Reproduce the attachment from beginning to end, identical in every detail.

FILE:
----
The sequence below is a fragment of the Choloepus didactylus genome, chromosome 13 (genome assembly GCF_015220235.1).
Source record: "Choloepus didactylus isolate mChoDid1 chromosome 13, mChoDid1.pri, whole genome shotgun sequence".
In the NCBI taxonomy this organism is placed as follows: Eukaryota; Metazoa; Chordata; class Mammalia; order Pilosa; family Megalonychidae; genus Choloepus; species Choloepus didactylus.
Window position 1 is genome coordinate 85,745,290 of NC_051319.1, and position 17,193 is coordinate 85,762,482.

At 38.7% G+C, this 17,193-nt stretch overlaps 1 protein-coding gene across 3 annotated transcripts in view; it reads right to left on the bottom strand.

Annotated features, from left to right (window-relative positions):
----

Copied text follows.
The sequence below is a fragment of the Choloepus didactylus genome, chromosome 13 (genome assembly GCF_015220235.1).
Source record: "Choloepus didactylus isolate mChoDid1 chromosome 13, mChoDid1.pri, whole genome shotgun sequence".
In the NCBI taxonomy this organism is placed as follows: Eukaryota; Metazoa; Chordata; class Mammalia; order Pilosa; family Megalonychidae; genus Choloepus; species Choloepus didactylus.
Window position 1 is genome coordinate 85,745,290 of NC_051319.1, and position 17,193 is coordinate 85,762,482.

At 38.7% G+C, this 17,193-nt stretch overlaps 1 protein-coding gene across 3 annotated transcripts in view; it reads right to left on the bottom strand.

Annotated features, from left to right (window-relative positions):